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The carrier-as-a-service business model – white paper

I spent a good bit of time this afternoon reading through the latest white paper from the Amdocs Interactive team. It focuses on the issue of mobile operators reasserting themselves in the off-portal market and goes on to estimate that the industry could generate 50% more revenues if operators followed the findings listed.

The main thrust of the white paper explains that operators should deliver open access to their network services to ‘foster more innovation’. Indeed, the paper outlines more or less everything I have a problem with when it comes to mobile operators. Will we see any operators offering network API access free of charge (or on a freemium model)? I hope so. But I won’t be holding my breath this year.

Here are the paper’s conclusions:

> Open access to network services to foster more innovation, while implementing policy enforcement to ensure network integrity.
> Promote off-portal discovery services (e.g.banners,recommendations and positioning in the search engine) more aggressively to emphasize the value of their portals.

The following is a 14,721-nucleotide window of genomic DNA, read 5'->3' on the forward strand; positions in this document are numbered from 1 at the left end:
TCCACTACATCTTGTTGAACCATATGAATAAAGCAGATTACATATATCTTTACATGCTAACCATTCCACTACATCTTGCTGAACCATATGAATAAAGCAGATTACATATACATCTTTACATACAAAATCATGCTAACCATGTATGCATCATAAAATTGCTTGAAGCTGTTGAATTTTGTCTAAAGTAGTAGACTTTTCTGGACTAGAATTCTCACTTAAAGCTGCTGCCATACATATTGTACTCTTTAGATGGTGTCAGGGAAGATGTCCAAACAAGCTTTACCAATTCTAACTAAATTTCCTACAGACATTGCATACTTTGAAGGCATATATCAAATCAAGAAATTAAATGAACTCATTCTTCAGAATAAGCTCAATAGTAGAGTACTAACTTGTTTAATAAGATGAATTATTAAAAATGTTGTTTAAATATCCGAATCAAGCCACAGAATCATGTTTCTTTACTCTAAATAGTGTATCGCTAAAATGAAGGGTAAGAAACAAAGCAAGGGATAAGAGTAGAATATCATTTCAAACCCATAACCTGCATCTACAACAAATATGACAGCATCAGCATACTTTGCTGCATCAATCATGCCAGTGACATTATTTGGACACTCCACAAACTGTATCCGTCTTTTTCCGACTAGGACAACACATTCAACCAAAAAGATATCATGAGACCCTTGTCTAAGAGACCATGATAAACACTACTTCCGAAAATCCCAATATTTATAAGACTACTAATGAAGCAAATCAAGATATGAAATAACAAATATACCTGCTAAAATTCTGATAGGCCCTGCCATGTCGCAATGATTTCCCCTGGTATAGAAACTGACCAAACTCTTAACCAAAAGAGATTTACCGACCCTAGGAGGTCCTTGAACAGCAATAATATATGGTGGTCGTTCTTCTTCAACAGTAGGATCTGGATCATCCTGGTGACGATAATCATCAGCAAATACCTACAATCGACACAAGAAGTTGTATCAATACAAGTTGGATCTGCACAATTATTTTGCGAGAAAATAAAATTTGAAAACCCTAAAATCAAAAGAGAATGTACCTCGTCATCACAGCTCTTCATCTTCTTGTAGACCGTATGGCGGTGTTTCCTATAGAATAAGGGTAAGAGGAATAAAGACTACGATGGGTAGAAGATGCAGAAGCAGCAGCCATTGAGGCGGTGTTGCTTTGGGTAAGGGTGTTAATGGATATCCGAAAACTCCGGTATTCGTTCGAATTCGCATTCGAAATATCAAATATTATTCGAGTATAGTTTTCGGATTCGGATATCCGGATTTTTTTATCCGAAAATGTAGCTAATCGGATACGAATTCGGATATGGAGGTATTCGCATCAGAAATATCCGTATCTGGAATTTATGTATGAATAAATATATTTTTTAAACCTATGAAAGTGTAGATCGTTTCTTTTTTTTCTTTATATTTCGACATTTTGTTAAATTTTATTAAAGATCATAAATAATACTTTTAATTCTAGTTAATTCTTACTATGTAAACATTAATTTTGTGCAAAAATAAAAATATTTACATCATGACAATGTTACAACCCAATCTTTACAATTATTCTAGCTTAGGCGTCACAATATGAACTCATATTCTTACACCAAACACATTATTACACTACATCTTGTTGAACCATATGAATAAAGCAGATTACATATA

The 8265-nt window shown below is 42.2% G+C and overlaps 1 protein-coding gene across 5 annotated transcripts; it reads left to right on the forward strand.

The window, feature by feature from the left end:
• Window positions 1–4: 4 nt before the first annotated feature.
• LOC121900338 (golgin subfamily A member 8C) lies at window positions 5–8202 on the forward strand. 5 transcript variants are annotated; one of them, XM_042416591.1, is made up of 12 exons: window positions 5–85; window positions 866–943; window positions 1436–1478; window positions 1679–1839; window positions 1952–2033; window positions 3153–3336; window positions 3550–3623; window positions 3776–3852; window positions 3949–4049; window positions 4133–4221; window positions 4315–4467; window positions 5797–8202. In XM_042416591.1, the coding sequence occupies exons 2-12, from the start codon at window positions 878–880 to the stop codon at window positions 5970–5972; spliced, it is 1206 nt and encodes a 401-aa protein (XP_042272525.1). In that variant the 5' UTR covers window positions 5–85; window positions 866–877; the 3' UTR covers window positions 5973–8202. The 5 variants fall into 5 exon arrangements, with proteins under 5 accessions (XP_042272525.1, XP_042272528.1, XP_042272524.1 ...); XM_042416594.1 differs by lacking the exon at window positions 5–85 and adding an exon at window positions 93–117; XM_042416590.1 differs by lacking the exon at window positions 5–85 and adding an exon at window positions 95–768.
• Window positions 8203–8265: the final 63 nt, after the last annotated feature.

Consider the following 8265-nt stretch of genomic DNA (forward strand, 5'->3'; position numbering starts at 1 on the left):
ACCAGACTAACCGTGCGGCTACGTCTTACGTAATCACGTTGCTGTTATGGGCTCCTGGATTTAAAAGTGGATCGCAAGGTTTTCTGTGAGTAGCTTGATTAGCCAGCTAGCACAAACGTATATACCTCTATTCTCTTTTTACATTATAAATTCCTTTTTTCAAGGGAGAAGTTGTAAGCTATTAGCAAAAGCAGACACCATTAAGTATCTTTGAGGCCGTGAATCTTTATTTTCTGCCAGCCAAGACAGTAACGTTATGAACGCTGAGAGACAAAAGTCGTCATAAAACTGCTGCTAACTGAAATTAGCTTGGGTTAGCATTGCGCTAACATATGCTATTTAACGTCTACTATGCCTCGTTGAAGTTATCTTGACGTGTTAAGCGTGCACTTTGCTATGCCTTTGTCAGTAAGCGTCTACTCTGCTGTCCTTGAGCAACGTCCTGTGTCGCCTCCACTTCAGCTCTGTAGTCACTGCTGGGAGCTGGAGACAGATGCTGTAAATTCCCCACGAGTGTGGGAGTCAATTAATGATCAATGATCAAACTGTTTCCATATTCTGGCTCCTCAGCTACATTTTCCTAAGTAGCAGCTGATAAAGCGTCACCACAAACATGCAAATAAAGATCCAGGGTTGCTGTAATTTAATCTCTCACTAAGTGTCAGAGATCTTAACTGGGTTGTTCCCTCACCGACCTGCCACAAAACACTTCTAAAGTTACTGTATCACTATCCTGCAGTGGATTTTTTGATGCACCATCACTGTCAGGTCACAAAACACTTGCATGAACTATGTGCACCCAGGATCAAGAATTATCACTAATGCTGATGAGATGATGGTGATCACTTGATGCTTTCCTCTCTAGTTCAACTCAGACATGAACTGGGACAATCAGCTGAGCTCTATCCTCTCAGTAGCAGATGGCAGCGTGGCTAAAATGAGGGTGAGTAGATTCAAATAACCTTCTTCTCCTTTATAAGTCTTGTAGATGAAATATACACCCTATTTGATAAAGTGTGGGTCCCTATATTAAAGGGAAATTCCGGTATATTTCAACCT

> Offer targeted marketing as a service to third parities – essentially outbound advertising.
> Automate all operational activities (e.g. partner on-boarding, settlements) to speed time to market and reduce overhead.
> Be open to offering network APIs free, while perhaps charging fees for more bandwidth intensive services such as higher throughput messaging and location. “Freemium” business models may be another way to offset costs.
> Offer off-portal merchants more flexibility to create their own offers and support any price point and business model.
> Improve visibility into transactional data in order to minimize refunds and resolve partner reconciliation issues.

In the world of the operator, there’s another — what — year and a half to go before operators recognise that Android and iPhone customers treat them simply as a dirty great pipe. In the West, where the mobile customer population is more reasonably constant, that’s a real, real issue. Just as an example — and I know I’m an exception — I’ve being paying £35/month for my iPhone for the last 6-months — £210 in total. Allow for a little bit of international data roaming, let’s say I’ve paid my operator £300 for the 6-months.

I estimate I spent around £80-90 a month with Apple. On their apps, on their music, audiobooks, films and of course, television programs. I think that’s about accurate. Total that up and it comes to £480.

Total spend on my iPhone in 6 months: £780.

Percentage that the mobile operator saw: 38%

That is not good, given the fact they’re still acting as the bank and ‘financing’ (sorry, ‘subsidising’) my iPhone.

What to do? Well, I like the ideas and points made in the Amdocs white paper. I trust some operators will be reading it and taking some action…

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